Learning disabilities, including reading disabilities, are commonly diagnosed in children. Their etiologies are multifactorial, reflecting genetic influences and dysfunction of brain systems. Learning disabilities are complex problems that require complex solutions. Early recognition and referral to qualified educational professionals for evidence-based evaluations and treatments seem necessary to achieve the best possible outcome. Most experts believe that dyslexia is a language-based disorder. Vision problems can interfere with the process of learning; however, vision problems are not the cause of primary dyslexia or learning disabilities. Scientific evidence does not support the efficacy of eye exercises, behavioral vision therapy, or special tinted filters or lenses for improving the long-term educational performance in these complex pediatric neurocognitive conditions. Diagnostic and treatment approaches that lack scientific evidence of efficacy, including eye exercises, behavioral vision therapy, or special tinted filters or lenses, are not endorsed and should not be recommended.

Pediatrics 2009;124:837–844

Faithful readers of LD Blog will remember that there have been perhaps a half-dozen posts here on the mistaken (at best) therapies promoted to families of individuals with Learning Disabilities. It is valuable to have prestigious organizations such as the AAP and AAO issue statements that support the observations presented here.

Teachers, psychologists, and school administrators: Please advise the parents of your students with reading problems not to waste time and money on colored lenses, eye tracking and eye teaming, and other similar therapies.

Read Ms. Phend’s report. Download the full statement by the AAP. Visit the AAP Web site, especially its section on Learning Disabilities.

Think Aloud redux

Over on Twitter, friend of LD Blog Liz Ditz retweeted this:

RT @Includekidswdis: Stop, Think, Do a program by Lindy Petersen http://is.gd/1FQ0h which can really help children with #ADHD

I took a quick look and immediately remembered the work of Bonnie Camp and her colleagues (especially Mary Ann Bash) during the previous millennium. Dr. Camp and her group developed, researched, and refined methods for teaching children with learning and behavior problems, including attention deficit disorders, to manage their behavior. The Think Aloud program was at the forefront of the cog-mod mania that swept through child clinical psychology and special education in the 70s and 80s.

THINK ALOUD is a psychoeducational training progtam designed to enhance social and cognitive problem solving skills for increasing prosocial behavior and decreasing impulsivity. Much of the program content was chosen to correct cognitive deficits displayed by young aggressive boys. (1,2) Research on verbal mediation indicated that before internal controls could be established, many children needed first to establish effective control by verbalizing aloud then fading to a silent level. The Think Aloud Program was designed to teach children a problem solving process (including problem identificaton, generation of alternative solutions, predicting consequences and evaluating outcomes), how to verbalize aloud, how to apply this process in both cognitive and social situations, then move to silent direction and control of behavior. The original research with the program was conducted in two controlled trials and one refresher program with pairs of 6-8 year old boys rated as hyperaggressive by their teachers. (3,4,7,8,9,12) The manual for this program, along with details of research findings, is presented in Think Aloud: Small Group Program (11).

The numerals in the quote are footnotes (not surprisingly). They refer to only a few of the dozens of sources Dr. Camp provides.

Although it is a bit rough as a Web site, Dr. Camp has created an Internet site for Think Aloud. It features citations for those sources as well as some of the original materials. In addition, she has made some new materials for the program available as downloads.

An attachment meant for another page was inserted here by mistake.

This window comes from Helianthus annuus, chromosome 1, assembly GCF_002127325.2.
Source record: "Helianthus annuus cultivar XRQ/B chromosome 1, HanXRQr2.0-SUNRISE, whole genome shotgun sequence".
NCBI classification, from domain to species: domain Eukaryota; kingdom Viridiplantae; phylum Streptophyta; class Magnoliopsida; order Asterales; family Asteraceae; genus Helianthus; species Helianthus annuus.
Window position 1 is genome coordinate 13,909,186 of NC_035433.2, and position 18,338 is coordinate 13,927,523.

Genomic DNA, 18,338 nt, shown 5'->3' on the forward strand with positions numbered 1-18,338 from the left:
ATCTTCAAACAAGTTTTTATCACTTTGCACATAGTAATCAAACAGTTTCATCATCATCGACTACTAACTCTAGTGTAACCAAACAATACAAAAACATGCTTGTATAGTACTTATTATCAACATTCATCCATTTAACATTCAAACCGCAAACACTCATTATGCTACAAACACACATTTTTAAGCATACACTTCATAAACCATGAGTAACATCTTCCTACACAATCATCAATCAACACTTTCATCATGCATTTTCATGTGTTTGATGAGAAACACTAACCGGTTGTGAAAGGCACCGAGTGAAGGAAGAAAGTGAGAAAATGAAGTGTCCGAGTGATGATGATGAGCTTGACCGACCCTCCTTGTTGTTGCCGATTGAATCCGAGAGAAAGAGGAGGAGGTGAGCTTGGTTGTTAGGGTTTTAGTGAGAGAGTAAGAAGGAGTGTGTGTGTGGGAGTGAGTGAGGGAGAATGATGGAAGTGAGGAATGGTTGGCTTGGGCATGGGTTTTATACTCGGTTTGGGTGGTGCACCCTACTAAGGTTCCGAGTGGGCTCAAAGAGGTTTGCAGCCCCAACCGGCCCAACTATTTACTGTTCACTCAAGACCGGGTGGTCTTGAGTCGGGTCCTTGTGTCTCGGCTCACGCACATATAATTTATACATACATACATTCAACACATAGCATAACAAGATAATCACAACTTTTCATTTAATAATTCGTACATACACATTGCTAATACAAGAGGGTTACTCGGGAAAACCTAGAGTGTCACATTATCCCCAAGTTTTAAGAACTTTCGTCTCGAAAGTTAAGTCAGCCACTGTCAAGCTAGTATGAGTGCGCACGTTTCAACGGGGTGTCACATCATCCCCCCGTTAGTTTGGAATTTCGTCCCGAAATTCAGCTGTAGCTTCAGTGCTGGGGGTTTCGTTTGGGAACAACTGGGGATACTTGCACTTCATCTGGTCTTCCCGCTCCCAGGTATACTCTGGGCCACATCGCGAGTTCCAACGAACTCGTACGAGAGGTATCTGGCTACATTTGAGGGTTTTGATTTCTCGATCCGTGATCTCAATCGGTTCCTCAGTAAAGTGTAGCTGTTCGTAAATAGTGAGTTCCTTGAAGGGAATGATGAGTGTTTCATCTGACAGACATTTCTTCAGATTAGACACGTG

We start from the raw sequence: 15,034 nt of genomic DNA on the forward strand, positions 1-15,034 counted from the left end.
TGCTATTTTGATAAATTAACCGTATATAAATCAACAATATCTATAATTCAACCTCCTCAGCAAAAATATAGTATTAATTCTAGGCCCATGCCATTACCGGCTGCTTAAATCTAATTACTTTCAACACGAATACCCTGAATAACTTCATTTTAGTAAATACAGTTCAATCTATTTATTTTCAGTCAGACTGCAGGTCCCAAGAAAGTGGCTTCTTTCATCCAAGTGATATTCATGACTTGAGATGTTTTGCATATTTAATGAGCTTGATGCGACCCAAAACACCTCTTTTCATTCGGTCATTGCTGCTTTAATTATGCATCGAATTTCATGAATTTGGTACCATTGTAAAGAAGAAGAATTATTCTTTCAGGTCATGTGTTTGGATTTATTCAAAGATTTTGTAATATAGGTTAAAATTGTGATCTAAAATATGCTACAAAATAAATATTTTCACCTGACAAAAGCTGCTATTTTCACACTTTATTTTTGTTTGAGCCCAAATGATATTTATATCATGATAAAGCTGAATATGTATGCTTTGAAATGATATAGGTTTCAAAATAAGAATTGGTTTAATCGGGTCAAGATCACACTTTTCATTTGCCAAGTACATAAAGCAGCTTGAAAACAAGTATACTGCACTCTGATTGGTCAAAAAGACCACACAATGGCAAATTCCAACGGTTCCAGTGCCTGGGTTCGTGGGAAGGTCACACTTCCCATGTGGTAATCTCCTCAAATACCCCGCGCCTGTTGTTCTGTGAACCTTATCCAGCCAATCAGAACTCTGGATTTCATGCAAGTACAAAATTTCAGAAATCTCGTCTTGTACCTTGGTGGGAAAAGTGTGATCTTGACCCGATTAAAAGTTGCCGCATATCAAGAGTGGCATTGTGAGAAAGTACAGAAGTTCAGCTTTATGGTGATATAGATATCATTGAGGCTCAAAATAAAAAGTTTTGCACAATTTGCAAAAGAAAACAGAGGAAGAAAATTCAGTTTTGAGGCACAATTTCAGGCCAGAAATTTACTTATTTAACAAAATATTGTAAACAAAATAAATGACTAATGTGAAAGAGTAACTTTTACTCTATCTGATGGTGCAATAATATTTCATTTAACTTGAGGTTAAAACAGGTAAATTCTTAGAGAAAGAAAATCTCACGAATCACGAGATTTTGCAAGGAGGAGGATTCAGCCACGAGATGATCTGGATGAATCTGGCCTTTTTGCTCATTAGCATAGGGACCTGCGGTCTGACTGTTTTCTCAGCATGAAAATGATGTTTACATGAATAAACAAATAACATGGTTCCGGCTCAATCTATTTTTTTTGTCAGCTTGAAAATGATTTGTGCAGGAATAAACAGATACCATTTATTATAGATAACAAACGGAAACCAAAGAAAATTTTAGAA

Link to the Think Aloud site.

About on Irlen

Whoever writes the section of About on Learning Disabilities provides support for Irlen Syndrome. Although there are two sentences expressing reservation and it doesn’t flatly commend the idea, there are 100s of words describing it and making fact-like statements such as “It often runs in families and typically goes mis-diagnosed as a learning disability or dyslexia.”

Here are the two disclaiming statements:

  • “Research in this area, however, is quite limited.”
  • “It is important to note that Irlen syndrome and visual treatments are unproven and not recognized by the major academic Pediatric Organizations in the US(AAP, AOA, and AAO.)”
  • At least there are those two sentence. Still, why report all the other stuff uncritically? But, perhaps I’m misreading the entry or over-reacting. I invite readers to check it (link to the entry) and then vote in this poll.

    [poll id=”7″]

    Functional Disconnection Syndrome

    Here’s one for the faithful: “functional disconnection syndrome.” Let Dr. Kurt W. Kuhn, D.C. and Ph.D. explain:

    Functional Disconnection Syndrome is a condition where there is a functional breakdown in the neurological pathways of the body causing the brain and its neural net to function asynchronously, at a decreased frequency of firing or at a functional level that is below that required for higher cognitive and health requirements.

    A quick review of the medical literature will find the term “functional disconnections” used for all sorts of conditions that are the affect [sic] of neurological dysfunction. Symptoms ranging from behavioral and learning problems to pain and conditions of reduced general health. Functional disconnections can be caused by genetic, environmental, nutritional, stress, toxins, spinal subluxations and other causes.

    Just for grins, I took the challenge. I searched the health sciences databases available via EBSCO, the venerable information management system that says it works with 79,000 publishers. I found one citation referring to “Functional Disconnection Syndrome”; it was a case study describing a psychiatric problem of a 23-year-old woman (Simon, Walterfan, Petralli, & Velakoulis, 2008, Neuropsychobiology, 58).
    Continue reading ‘Functional Disconnection Syndrome’

    Irlen Kool-Aid consumed again

    Yet another reporter has covered the benefits of providing colored lenses or overlays for improving reading performance. Based on subjective reports from a child and her father, Morgan Bond of television station KPVI in Pocatello (ID, US) described Irlen’s Syndrome as the cause and blue-tinted glasses as the solution to Noel Chapman’s reading problems.
    Continue reading ‘Irlen Kool-Aid consumed again’